29. 29. HTTP Headers <ul><li>Used to define characteristics of the data requested or provided </li></ul><ul><li>Host – name of the server (can be many hosts on a single IP address) </li></ul><ul><li>Accept – type of resource accepted </li></ul><ul><li>Content-type – the internet media type of the content ( ) </li></ul><ul><li>Authorization – data required for authentication </li></ul><ul><li>Referrer – the link from where we have reached the current page (important in traffic analysis) </li></ul>
    30. 30. HTTP Headers <ul><li>Cache-control – specifies if the content should be cached or not </li></ul><ul><li>Content-Language </li></ul><ul><li>Location – implements redirect </li></ul>
    31. 31. User sessions & HTTP <ul><li>HTTP is a stateless protocol; the requests are not connected on the server </li></ul><ul><li>“ Session support in PHP consists of a way to preserve certain data across subsequent accesses” </li></ul><ul><li>The sessions can’t be implemented at the HTTP level as the protocol hasn’t any “memory” </li></ul><ul><li>We need to store information about subsequent accesses </li></ul>
    32. 32. Example <ul><li>Send an HTTP Request </li></ul><ul><ul><li>See the headers sent – use LiveHTTPHeaders </li></ul></ul><ul><ul><li>See the headers received </li></ul></ul><ul><ul><li>See the body of the response </li></ul></ul>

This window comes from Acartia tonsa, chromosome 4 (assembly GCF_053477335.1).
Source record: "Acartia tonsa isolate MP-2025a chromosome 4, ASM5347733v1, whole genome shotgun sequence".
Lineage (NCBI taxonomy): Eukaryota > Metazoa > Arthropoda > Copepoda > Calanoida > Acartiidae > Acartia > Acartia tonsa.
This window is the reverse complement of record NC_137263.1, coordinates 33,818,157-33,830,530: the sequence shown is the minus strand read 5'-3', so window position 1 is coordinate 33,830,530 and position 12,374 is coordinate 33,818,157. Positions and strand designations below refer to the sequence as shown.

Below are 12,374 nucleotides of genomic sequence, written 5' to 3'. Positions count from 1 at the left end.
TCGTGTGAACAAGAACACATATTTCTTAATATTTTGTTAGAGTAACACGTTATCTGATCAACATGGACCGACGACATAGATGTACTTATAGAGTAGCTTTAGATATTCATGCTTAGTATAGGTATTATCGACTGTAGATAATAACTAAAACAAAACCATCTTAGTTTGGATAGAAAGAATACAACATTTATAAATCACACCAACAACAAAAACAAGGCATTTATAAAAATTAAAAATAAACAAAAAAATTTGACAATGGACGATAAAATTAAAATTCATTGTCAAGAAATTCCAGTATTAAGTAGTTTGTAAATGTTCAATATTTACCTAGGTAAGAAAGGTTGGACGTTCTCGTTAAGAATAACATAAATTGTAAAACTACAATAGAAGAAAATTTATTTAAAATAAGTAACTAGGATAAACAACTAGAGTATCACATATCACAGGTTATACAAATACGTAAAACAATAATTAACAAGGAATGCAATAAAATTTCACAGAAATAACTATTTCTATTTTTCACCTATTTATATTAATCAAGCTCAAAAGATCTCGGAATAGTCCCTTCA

33. 33. Results <ul><li> GET / HTTP/1.1 Host: User-Agent: Mozilla/5.0 (Windows; U; Windows NT 6.0; en-US; rv: Gecko/2009011913 Firefox/3.0.6 Accept: text/html,application/xhtml+xml,application/xml;q=0.9,*/*;q=0.8 Accept-Language: en-us,en;q=0.5 Accept-Encoding: gzip,deflate Accept-Charset: ISO-8859-1,utf-8;q=0.7,*;q=0.7 Keep-Alive: 300 Connection: keep-alive Cookie: PREF=ID=aee3d09e6859909c:CR=1: </li></ul><ul><li>Response: HTTP/1.x 301 Moved Permanently Location: Content-Type: text/html; charset=UTF-8 Date: Tue, 03 Mar 2009 05:59:25 GMT Expires: Thu, 02 Apr 2009 05:59:25 GMT Cache-Control: public, max-age=2592000 Server: gws Content-Length: 219 </li></ul><ul><li> GET / HTTP/1.1 Host: User-Agent: Mozilla/5.0 (Windows; U; Windows NT 6.0; en-US; rv: Gecko/2009011913 Firefox/3.0.6 Accept: text/html,application/xhtml+xml,application/xml;q=0.9,*/*;q=0.8 Accept-Language: en-us,en;q=0.5 Accept-Encoding: gzip,deflate Accept-Charset: ISO-8859-1,utf-8;q=0.7,*;q=0.7 Keep-Alive: 300 Connection: keep-alive </li></ul><ul><li>Response: HTTP/1.x 302 Found Location: Cache-Control: private Content-Type: text/html; charset=UTF-8 Date: Tue, 03 Mar 2009 05:59:25 GMT Server: gws Content-Length: 218 </li></ul>
    34. 35. References <ul><li> (images in slides How the web evolved) </li></ul><ul><li> </li></ul><ul><li> </li></ul>